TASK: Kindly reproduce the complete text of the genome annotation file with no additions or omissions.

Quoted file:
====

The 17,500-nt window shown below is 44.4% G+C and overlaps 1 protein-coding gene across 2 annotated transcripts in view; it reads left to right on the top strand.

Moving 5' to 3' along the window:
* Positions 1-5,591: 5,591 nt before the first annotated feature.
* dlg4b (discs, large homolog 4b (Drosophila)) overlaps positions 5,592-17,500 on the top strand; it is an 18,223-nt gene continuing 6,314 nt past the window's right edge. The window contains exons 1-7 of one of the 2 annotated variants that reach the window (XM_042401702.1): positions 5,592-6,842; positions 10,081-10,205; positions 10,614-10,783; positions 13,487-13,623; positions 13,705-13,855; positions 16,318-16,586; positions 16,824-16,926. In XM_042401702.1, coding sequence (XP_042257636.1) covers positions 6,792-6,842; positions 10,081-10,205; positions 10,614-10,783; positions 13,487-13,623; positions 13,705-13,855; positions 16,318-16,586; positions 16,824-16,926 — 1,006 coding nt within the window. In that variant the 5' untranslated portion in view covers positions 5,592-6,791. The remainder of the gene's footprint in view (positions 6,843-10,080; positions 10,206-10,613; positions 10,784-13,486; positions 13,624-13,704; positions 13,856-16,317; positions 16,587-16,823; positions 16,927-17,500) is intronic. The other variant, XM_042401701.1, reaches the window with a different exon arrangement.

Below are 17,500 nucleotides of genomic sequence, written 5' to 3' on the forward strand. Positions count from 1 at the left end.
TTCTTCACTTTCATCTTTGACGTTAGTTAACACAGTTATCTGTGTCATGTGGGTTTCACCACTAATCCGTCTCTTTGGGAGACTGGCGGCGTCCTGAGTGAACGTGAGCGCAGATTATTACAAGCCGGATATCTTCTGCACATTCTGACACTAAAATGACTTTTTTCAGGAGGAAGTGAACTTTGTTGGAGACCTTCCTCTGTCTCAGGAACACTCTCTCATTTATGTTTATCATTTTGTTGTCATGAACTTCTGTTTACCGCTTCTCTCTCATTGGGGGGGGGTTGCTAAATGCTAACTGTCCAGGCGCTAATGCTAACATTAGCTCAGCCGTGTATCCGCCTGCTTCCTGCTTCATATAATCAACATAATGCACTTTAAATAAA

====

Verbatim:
The 17,500-nt window shown below is 44.4% G+C and overlaps 1 protein-coding gene across 2 annotated transcripts in view; it reads left to right on the top strand.

Moving 5' to 3' along the window:
* Positions 1-5,591: 5,591 nt before the first annotated feature.
* dlg4b (discs, large homolog 4b (Drosophila)) overlaps positions 5,592-17,500 on the top strand; it is an 18,223-nt gene continuing 6,314 nt past the window's right edge. The window contains exons 1-7 of one of the 2 annotated variants that reach the window (XM_042401702.1): positions 5,592-6,842; positions 10,081-10,205; positions 10,614-10,783; positions 13,487-13,623; positions 13,705-13,855; positions 16,318-16,586; positions 16,824-16,926. In XM_042401702.1, coding sequence (XP_042257636.1) covers positions 6,792-6,842; positions 10,081-10,205; positions 10,614-10,783; positions 13,487-13,623; positions 13,705-13,855; positions 16,318-16,586; positions 16,824-16,926 — 1,006 coding nt within the window. In that variant the 5' untranslated portion in view covers positions 5,592-6,791. The remainder of the gene's footprint in view (positions 6,843-10,080; positions 10,206-10,613; positions 10,784-13,486; positions 13,624-13,704; positions 13,856-16,317; positions 16,587-16,823; positions 16,927-17,500) is intronic. The other variant, XM_042401701.1, reaches the window with a different exon arrangement.

Below are 17,500 nucleotides of genomic sequence, written 5' to 3' on the forward strand. Positions count from 1 at the left end.
TTCTTCACTTTCATCTTTGACGTTAGTTAACACAGTTATCTGTGTCATGTGGGTTTCACCACTAATCCGTCTCTTTGGGAGACTGGCGGCGTCCTGAGTGAACGTGAGCGCAGATTATTACAAGCCGGATATCTTCTGCACATTCTGACACTAAAATGACTTTTTTCAGGAGGAAGTGAACTTTGTTGGAGACCTTCCTCTGTCTCAGGAACACTCTCTCATTTATGTTTATCATTTTGTTGTCATGAACTTCTGTTTACCGCTTCTCTCTCATTGGGGGGGGGTTGCTAAATGCTAACTGTCCAGGCGCTAATGCTAACATTAGCTCAGCCGTGTATCCGCCTGCTTCCTGCTTCATATAATCAACATAATGCACTTTAAATAAA